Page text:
Spending a good chunk of my life in the projects, I had a lot of the same musical experiences, but many weren’t even close. I decided that I wanted to listen to his musical influences under his thought process and try to re-imagine what that sounded like in his sphere. His ability to capture his emotion at the time and dedicate so much energy to studying record labels is amazingly documented here and you learn very quickly that it has served him very well throughout the years.

Richard NicholsAnother highlight of the book is the on-page banter that occurs between himself and band manager Richard Nichols. Rich’s input is integrated in the footnotes throughout the book and one thing you learn is that both Rich and Questlove love for people to make judgments based on their appearance. Afros and dreadlocks tend to lead people down certain paths of assumption. But once either of them opens their mouth, you learn very quickly that these books are the total opposite of their covers.

That stony looking cat with dreads who’s their manager is not just someone who happenstances into a great gig, but is a very articulate and multi-faceted individual from the Dennis Miller school of conversational magnitude. And of course, Ahmir is a walking music encyclopedia that surprisingly knows just as much about KISS as he does song origins from the hip hop realm.

All being said, Mo Meta Blues is a great music journey that is less about The Roots than you’d expect and more about Questlove‘s personal journey and the people he met and influenced along the way. This book is a must-read for hardcore Roots fans, but people expecting more behind the scenes drama from Jimmy Fallon need not apply although you do learn a lot about how they arrived at that envious opportunity and some pretty funny moments under the NBC umbrella. Everything you would expect to be covered is dished here, but probably not in as much detail as you might like.  Ahmir keeps some memories and details close to his chest, but the nosy voyeur in us wishes he would have revealed more on certain factoids and nuances.

About the only negative we found were some grammatical errors in the Kindle version which we’re not sure were evident in the printed version, so we couldn’t let the score be affected by those issues. We give this read a 4 out of 5 afros and it’s best if you can opt for a Kindle version that will give you easy travels back and forth between the book and the footnotes to capture Rich’s quirky input and dialogue. Go get it.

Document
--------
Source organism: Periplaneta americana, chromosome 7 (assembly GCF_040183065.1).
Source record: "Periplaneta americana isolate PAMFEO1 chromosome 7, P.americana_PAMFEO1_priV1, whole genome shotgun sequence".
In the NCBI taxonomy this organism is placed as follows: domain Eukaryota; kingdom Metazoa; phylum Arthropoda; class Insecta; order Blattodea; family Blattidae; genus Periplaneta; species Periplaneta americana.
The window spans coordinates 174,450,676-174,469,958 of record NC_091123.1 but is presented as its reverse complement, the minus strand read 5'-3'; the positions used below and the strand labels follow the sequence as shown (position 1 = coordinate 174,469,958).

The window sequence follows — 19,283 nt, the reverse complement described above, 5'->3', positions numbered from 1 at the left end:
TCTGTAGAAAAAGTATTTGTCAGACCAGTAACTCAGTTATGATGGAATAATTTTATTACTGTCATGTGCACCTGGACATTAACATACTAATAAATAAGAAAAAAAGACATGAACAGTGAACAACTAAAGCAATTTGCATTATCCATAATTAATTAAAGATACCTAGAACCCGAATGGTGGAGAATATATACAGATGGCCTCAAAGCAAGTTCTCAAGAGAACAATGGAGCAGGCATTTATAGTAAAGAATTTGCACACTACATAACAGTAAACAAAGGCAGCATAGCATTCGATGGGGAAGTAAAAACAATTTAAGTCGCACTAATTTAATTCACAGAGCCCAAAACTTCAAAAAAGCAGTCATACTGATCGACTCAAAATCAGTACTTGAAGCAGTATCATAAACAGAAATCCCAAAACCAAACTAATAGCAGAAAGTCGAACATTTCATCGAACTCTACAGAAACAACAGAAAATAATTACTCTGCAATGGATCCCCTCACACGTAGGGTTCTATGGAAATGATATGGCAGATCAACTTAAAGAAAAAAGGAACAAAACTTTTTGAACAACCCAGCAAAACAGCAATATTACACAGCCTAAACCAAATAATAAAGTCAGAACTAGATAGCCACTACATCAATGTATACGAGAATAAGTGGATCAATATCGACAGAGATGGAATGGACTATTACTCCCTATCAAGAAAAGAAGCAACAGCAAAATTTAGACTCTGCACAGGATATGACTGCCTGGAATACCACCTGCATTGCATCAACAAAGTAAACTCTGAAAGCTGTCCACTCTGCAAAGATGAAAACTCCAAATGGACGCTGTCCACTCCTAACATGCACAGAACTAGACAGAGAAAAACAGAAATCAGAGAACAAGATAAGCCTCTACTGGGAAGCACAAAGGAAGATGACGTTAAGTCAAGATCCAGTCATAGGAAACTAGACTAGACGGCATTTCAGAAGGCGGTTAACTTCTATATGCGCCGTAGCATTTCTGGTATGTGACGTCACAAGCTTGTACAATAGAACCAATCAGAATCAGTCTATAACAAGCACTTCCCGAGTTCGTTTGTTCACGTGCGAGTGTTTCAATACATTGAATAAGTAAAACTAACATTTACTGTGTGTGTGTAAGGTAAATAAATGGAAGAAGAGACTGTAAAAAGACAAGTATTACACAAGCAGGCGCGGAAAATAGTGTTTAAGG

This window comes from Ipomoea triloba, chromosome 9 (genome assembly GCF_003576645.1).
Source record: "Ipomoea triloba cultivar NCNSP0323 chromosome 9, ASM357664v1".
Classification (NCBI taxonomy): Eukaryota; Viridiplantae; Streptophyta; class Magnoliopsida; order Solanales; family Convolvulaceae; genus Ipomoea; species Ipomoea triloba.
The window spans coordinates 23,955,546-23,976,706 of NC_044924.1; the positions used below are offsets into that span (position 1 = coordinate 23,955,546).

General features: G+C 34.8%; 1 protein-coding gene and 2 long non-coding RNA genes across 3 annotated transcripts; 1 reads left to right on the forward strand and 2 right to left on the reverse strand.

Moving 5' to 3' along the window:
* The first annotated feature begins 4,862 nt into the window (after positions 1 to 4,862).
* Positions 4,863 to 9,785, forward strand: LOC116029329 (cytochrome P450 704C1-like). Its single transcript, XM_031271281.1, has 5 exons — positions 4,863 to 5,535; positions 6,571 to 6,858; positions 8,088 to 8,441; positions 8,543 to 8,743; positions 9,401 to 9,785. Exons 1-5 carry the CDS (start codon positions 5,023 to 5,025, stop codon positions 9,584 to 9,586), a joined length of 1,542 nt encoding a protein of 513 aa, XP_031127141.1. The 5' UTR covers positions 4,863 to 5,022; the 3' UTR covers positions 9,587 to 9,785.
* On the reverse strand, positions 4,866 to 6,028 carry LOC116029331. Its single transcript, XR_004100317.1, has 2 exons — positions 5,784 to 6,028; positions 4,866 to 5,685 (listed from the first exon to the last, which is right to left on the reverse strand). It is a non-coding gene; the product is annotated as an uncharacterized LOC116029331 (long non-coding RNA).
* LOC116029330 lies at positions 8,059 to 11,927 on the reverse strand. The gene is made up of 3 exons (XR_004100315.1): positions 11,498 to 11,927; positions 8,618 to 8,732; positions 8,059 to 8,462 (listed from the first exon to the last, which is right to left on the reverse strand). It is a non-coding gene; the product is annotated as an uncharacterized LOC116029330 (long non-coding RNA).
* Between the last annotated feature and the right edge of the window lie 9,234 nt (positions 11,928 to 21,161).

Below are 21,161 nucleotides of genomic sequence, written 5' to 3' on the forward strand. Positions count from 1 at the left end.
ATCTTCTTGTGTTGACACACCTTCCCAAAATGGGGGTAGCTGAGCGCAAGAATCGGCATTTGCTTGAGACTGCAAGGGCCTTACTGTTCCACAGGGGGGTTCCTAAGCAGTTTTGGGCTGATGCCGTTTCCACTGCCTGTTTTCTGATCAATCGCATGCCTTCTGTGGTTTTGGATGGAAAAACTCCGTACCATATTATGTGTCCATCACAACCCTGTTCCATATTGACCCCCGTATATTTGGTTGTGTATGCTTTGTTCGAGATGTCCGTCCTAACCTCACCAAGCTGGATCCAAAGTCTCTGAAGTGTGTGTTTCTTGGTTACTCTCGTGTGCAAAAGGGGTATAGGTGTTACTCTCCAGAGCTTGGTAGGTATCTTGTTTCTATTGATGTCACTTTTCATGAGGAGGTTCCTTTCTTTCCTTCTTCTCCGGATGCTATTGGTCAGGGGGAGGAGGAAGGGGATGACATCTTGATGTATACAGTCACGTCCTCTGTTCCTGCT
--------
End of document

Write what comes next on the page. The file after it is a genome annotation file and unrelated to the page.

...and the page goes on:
Review: Orgone – New You, Part 1

Posted by funkatop On May - 28 - 2013 2 COMMENTS

Orgone - New You, Part 1

For those new or not familiar with the regional movement of funk across the country, there are some groups that have begun to acquire national attention and at the forefront of that movement is a California based band called Orgone.

We’ve hipped you to their incredible concerts and had even done an interview with Sergio Rios where he discussed the creation process that was happening with this album and we waited on pins and needles for it to land and now we finally have the New You EP and it’s incredible.

Orgone has pushed out a product that rivals the Brand New Heavies debut. The EP clocks in at just under 29 minutes, but offers enough of a taste of what’s to come to make us insanely even more impatient.

On this EP, Orgone utilized 3 different singers on the 7 song jaunt and all of which sound eerily similar. So much so that we even erroneously were under the impression that all featured Niki J Crawford. We learned that was not the case as they also brought back singer Fannie Franklin to perform and a new singer named Tiffany Austin.  Niki J Crawford only performs on the song Strike on this EP.

The difference between the three vocalists is surprisingly very difficult to pinpoint. Fannie Franklin was Orgone‘s original vocalist and when she stepped away, her duties were aptly filled by Niki J Crawford who had even toured with the band last year. Tiffany Austin is new to their mix and part of Orgone’s extended family. But for those on the concert trail, you can expect to see Fannie Franklin back behind the microphone for this leg of the tour.

Orgone has gone back to the basics that they broke out with on The Killion Floor and have managed to maintain that same old school sound that sounds as if the album was an underground treasure that you somehow missed from the 70’s. Even the recording has that analog quality and Orgone has begun to make a habit of distributing their releases on vinyl making time-travel truly possible here, so audiophiles will be in funk nirvana very soon.